Lexington Venue

1794 Massachusetts Avenue,
Lexington, MA 02420

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Lexington Venue

Viewing: Photo | Street View

A small, homey two-screen theater right in the center of Lexington, showing second runs with some preference for art films.

It’s nothing special architecturally, but it’s one of the very few suburban town center cinemas still operating in this part of the country, and a pleasant place to visit.

There used to be a small chain of other “Flick” theaters in nearby towns (Lowell, Littleton, Billerica), but this is the only one still open.

Before it was a “Flick”, it spent several years as part of the Sack Theatres – USACinemas – Loews chain, also as a ‘quality’ second-run house. Since January 2009, under new ownership, it has been renamed Lexington Venue screening first run movies.

Contributed by Ron Newman

Recent comments (view all 24 comments)

nkwoodward
nkwoodward on January 23, 2008 at 2:53 pm

I agree with you- I think the traditional “first run/second run” model probably still stands for major motion pictures which open on thousands of screens, then taper off over a few months. JUNO and ATONEMENT’s nationwide screen counts have been going up every week since they opened.

br91975
br91975 on January 23, 2008 at 4:04 pm

When a film adds screens during its initial release, it’s referred to as an expanded first-run or something of the sort. At least in the Boston area (with the Arlington Capitol, Studio Cinema in Belmont, and Lexington Flick – and, to a degree, the Somerville Theatre, now that the majority of films they show are double-booked with the AMC Harvard Square 5), some distributors are most likely allowing former second-run-only theatres to book their films first-run in order to generate better box office grosses.

MPol
MPol on December 13, 2008 at 9:34 pm

The Lexington Theatre was also a nice little theatre. Growing up in a town that abutted Lexington, this was yet another theatre that my sister and I would occasionally attend. However, it was small enough so that if people failed to arrive early enough, they’d end up getting shut out of the movie they’d wanted to see. I do remember seeing the movie “Saturday Night Fever” at that theatre, roughly 30 years ago when it first came out, and enjoying it.

TLSLOEWS
TLSLOEWS on June 13, 2010 at 4:58 pm

What was this theatre called when it was a LOEWS house?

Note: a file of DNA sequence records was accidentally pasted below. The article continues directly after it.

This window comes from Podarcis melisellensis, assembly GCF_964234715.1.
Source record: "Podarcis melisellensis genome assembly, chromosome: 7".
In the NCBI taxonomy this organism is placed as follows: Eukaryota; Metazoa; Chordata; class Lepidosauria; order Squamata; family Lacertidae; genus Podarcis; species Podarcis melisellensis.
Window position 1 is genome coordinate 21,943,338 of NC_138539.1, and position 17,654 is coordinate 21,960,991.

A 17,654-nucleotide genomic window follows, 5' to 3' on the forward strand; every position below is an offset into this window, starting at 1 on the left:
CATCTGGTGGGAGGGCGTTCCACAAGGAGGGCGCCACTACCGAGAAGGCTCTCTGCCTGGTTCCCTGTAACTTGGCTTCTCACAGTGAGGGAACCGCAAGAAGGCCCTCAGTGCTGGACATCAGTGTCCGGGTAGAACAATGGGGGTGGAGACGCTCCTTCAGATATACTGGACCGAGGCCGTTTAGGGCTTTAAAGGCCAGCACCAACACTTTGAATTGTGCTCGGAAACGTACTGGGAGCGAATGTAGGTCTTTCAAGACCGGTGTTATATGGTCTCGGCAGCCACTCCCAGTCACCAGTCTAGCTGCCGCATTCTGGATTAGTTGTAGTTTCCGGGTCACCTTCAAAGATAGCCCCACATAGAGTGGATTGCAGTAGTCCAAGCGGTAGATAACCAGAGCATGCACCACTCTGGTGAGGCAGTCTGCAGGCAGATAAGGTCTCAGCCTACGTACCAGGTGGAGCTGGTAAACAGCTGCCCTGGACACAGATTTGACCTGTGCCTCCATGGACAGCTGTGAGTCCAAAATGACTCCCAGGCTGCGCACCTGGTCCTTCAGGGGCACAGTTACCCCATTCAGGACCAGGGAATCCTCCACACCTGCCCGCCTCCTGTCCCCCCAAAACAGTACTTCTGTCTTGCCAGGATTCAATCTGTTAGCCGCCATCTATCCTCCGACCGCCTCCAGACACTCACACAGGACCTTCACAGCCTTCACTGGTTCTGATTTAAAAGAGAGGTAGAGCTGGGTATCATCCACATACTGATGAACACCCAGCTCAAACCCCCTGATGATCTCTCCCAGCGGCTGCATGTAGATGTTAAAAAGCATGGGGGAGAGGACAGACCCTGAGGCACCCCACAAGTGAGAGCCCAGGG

Ron Newman
Ron Newman on September 20, 2010 at 3:45 pm

It was just listed as ‘Lexington’ in Loews (and before that, USACinemas and Sack) advertisements.

rsalters (Ron Salters)
rsalters (Ron Salters) on November 11, 2010 at 2:32 pm

The Lexington Th. is listed in the 1927 Film Daily Yearbook as having 500 seats. It’s the only movie theater listed for Lexington MA.

PopcornNRoses
PopcornNRoses on January 12, 2011 at 4:49 pm

There are some recent photos on this website: View link

Does anyone know if they have a website? If they don’t they’re the only theatre in the Metro Boston area that does NOT have one…

PopcornNRoses
PopcornNRoses on January 12, 2011 at 4:51 pm

There’s a larger, even better photograph over at View link

Fairly recent, since GREENBURG was playing…

dickneeds111
dickneeds111 on April 17, 2012 at 2:19 pm

The Lexington Venue is mostly a FIRST RUN theatre. It runs day and date with Landmark in Cambridge,Lowes Harvard Square, Landmark Waltham, Hollywood, Danvers and some of the other Art/Independant theatres in the area. It does not book first run blockbusters like Avatar and the like. We have many independant single or twin theatres in the Boston area. Some new and some old 1930’s houses like the Cameo in S. Weymouth(1st run) The Loring in Hingham(Art/Independant) house, The West Newton in W. Newton. The Milkl Wharf cinema in Scituate, The Capitol in Arlington and the Somerville in Somerville plus many more in other areas. This may not be the case by the end of 2013 because of the demise of film and complete advent of Digital. This is a shame because not too many independant operators can afford the 50 -75 thouand dollars to convert each screen to digital. What a pity. The movie companies are forcing thousands of small operators to wave a white flag and abandon there operations. I don’t know what can be done to stop this. Any one have any solutions or ideas?

Ron Newman
Ron Newman on April 17, 2012 at 2:27 pm

The Capitol and Somerville are both converting to digital (while retaining the ability to project 35mm), but I don’t know what’s happening with the Lexington Venue and the other theatres you listed here.

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